The Arduboy is a credit card sized Game boy style console with a basic OLED 128x64 screen, which has an Arduino chip at it's heart (ATmega 32u4), so it can be programmed in the same way as an Arduino using the Arduino IDE.

I originally bought this as a learning platform, writing a game I could share as the end result I had a good incentive to give this a go, the first thing I came across was a friendly and helpful community and website (Arduboy)
I found programming hard (and still do) but found it's important to aim for something that you have an end goal to and to keep motivated, for me the Arduboy was it, I have never learnt as much about programming than when I just dived in and started to give it a go, reading all the books in the world doesn't make up for experience, I had and still do have a large amount of errors in my code, but it's getting better, my friend Les Pounder taught me about failing F.A.I.L = First attempt in learning, and you sure need to be prepared to some "why on earth isn't this working" moments, but please keep going, it's worth it!

If you have or are going to get an Arduboy, please enjoy my game, click on the title below.

Boris goes skiing

A big thank you to my friend Mike McRoberts (The Arduino guy) for all your help.

Friday, 8 April 2016

International Space Station on the Raspberry Pi 2

Having a play with ISS above, a very cool Raspberry Pi image for the raspberry pi 2, to view international space station cameras, tracking and info.

ISS above website

However not having access to rasp-config setting and no GUI to update I used my phone with SSH juice (lots of similar apps available) to update and make the connections a bit safer as follows.

Your IP address will be shown on the screen a few seconds after starting ISS above.

sudo apt-get update 
Updates your raspberry Pi.

sudo apt-get dist-upgrade
Upgrades your Pi and installs security patches.

sudo apt-get install ufw 
installs UFW (uncomplicated fire wall) .

$ sudo ufw default allow
This sets the default policy to allow, this will allow your connection from any port to your Raspberry Pi after your firewall is enabled.

$ sudo ufw enable
Starts the firewall.

$ sudo ufw allow 22/tcp  
Allows incoming TCP connections to port 22 (for SSH).

$ sudo ufw allow 80/tcp  
Allows incoming TCP connections to port 80 to access settings via a browser.

$ sudo ufw default deny
This changes the default policy to leave only used ports open. 

$ passwd
Change the default "raspberry" password to something less obvious.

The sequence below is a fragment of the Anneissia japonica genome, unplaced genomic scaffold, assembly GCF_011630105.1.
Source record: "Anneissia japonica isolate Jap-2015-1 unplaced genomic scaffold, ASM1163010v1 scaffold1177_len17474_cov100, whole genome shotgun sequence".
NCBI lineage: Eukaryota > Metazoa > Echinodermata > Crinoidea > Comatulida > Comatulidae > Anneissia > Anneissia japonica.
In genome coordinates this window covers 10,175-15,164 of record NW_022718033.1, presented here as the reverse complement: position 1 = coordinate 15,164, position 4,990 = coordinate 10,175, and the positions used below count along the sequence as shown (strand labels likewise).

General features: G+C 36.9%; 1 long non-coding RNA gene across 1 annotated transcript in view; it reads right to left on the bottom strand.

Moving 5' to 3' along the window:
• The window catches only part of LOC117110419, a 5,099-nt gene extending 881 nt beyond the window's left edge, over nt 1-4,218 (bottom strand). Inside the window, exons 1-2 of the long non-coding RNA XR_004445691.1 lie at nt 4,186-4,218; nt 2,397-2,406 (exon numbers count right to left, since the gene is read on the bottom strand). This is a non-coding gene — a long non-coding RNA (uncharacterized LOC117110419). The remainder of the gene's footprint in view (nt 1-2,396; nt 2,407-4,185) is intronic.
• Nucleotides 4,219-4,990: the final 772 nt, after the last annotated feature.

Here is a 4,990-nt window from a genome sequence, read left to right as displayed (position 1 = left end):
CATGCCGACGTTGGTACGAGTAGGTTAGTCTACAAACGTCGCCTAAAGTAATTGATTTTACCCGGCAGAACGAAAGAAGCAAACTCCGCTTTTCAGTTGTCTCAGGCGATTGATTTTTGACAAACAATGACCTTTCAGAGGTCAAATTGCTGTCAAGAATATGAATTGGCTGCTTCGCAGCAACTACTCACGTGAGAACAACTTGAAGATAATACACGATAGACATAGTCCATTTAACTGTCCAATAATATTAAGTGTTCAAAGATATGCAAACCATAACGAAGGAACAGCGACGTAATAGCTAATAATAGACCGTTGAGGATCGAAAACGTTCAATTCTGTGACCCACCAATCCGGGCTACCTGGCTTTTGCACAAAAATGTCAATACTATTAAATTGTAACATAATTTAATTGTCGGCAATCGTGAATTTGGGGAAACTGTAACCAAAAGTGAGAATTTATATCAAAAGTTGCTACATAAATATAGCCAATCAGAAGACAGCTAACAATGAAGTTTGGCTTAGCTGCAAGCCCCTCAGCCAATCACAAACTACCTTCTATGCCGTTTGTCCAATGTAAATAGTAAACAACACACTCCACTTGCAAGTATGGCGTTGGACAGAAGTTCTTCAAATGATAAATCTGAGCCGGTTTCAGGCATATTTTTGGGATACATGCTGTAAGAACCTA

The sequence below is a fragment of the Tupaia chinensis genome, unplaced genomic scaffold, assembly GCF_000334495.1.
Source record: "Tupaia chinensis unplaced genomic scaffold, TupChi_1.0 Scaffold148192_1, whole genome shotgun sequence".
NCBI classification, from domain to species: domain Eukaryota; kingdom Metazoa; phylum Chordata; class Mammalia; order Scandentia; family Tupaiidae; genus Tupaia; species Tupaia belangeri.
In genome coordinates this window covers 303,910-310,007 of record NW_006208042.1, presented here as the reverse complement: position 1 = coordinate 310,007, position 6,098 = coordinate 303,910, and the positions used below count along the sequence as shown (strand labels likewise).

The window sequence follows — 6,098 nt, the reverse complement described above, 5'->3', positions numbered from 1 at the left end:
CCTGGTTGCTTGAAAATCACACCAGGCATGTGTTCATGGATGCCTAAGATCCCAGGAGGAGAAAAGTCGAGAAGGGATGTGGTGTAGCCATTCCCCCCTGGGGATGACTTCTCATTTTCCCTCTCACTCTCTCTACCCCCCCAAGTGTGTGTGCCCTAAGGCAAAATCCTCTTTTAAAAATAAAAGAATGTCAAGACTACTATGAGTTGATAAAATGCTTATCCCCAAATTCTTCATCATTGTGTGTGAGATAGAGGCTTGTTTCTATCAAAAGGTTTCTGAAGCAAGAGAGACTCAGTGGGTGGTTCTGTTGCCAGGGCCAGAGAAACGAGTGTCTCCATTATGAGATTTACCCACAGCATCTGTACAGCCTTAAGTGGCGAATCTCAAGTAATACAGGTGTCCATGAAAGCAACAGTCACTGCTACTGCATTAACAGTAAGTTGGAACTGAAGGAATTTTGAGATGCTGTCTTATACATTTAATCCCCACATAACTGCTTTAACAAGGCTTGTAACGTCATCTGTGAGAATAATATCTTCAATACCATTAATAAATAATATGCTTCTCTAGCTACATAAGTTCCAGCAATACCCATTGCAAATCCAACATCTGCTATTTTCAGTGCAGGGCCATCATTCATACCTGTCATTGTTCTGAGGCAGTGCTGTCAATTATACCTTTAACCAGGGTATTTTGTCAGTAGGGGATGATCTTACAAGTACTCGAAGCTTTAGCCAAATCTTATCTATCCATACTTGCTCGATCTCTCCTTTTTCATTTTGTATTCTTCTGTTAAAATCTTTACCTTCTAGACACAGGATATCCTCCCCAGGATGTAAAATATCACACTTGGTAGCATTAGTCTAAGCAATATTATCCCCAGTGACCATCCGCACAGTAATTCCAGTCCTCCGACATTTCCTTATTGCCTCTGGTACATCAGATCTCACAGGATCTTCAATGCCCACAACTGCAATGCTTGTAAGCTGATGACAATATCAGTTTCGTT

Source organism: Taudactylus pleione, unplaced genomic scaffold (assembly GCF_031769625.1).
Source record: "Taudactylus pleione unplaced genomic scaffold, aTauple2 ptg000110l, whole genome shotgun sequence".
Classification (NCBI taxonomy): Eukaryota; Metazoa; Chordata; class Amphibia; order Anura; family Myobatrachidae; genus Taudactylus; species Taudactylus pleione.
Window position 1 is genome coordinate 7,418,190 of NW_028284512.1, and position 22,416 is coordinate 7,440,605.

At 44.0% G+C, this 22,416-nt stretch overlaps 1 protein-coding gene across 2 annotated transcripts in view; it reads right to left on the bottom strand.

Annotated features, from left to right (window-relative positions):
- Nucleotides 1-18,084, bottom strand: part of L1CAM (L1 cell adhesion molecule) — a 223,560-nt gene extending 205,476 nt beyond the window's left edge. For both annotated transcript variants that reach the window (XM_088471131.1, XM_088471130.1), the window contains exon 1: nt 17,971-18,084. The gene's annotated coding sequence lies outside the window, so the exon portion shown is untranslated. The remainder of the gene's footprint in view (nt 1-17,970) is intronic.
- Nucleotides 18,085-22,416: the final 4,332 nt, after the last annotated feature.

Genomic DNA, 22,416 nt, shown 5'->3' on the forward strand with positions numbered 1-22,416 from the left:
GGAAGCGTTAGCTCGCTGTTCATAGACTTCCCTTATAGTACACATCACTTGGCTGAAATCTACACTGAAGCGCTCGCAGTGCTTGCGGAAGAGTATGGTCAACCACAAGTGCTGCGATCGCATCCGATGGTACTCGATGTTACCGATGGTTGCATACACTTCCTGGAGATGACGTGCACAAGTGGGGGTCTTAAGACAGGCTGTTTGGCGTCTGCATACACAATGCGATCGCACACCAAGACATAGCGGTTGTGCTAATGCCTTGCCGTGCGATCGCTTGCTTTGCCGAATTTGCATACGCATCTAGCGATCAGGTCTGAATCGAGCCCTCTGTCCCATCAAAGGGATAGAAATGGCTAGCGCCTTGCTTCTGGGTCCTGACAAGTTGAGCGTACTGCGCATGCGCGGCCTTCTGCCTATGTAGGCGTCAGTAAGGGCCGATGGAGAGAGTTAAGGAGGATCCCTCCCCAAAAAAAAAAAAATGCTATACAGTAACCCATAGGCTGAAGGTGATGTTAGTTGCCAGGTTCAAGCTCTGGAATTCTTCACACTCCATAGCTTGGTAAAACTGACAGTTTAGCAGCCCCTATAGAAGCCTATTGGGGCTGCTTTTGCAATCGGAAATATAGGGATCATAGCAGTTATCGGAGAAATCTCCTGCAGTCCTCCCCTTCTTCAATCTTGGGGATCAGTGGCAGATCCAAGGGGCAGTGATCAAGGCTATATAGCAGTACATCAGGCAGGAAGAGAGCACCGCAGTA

$ sudo reboot
reboots your Pi.

Saturday, 8 August 2015

Windows 10 privacy


Here are some privacy adjustments I made before connecting to the internet and having Microsoft spy on me too much!

I will list the options as they appear in the settings and menus, so you can follow along with another device.

After downloading/installing (this takes ages) choosing location/keyboard layout, you will get to the internet settings screen, don’t connect yet, choose the option to skip.

Select custom settings - (don’t choose express settings.)

Browser and protection screen - switch everything to off.

Personalization screen - switch everything to off.

Make it yours screen - skip this step.

Now Windows will load into the desktop environment, once Windows 10 is loaded, go to Settings - Privacy and disable everything.

General settings - switch all to off.

location - off.

Speech, inking and typing – Turn off Cortana.

Feedback to Microsoft - never in the first box, basic in the second box.

Windows update - automatic update, then open advanced settings - how updates are delivered - switch off update from more than one place.

Windows defender - real time protection - on. cloud based protection - off. sample submission - off.

Network and internet – Wi-Fi – Manage Wi-Fi – Wi-Fi sense – both off.

Then go to the search bar and type in cortana, in cortana settings disable it by switch both options to off.

You can connect to the internet now.

Open your browser - in the Edge browser go to settings - advanced settings – switch on do not track, and block third party cookies.

If you are signed in with your Microsoft account, Microsoft will store your information, passwords, Wi-Fi password etc, if your not happy with this, sign in with a local account (just a user-name) not linked to an email account.


/Sones




Sunday, 5 July 2015

Family Friendly

Open DNS family friendly works by replacing you Internet service provider's domain name system (DNS) servers.

You can either change the DNS in your router settings, so all devices that connect to it automatically use open DNS, blocking adult, phishing and anonymity websites.

Or change to open DNS in one or more devices directly, so you will be blocking adult websites with only the the device/s you chose to use it on.

This will not stop all unwanted content or viruses, but will block all known websites that have adult or unsuitable content. So please be careful what you click on, and email attachments that you open.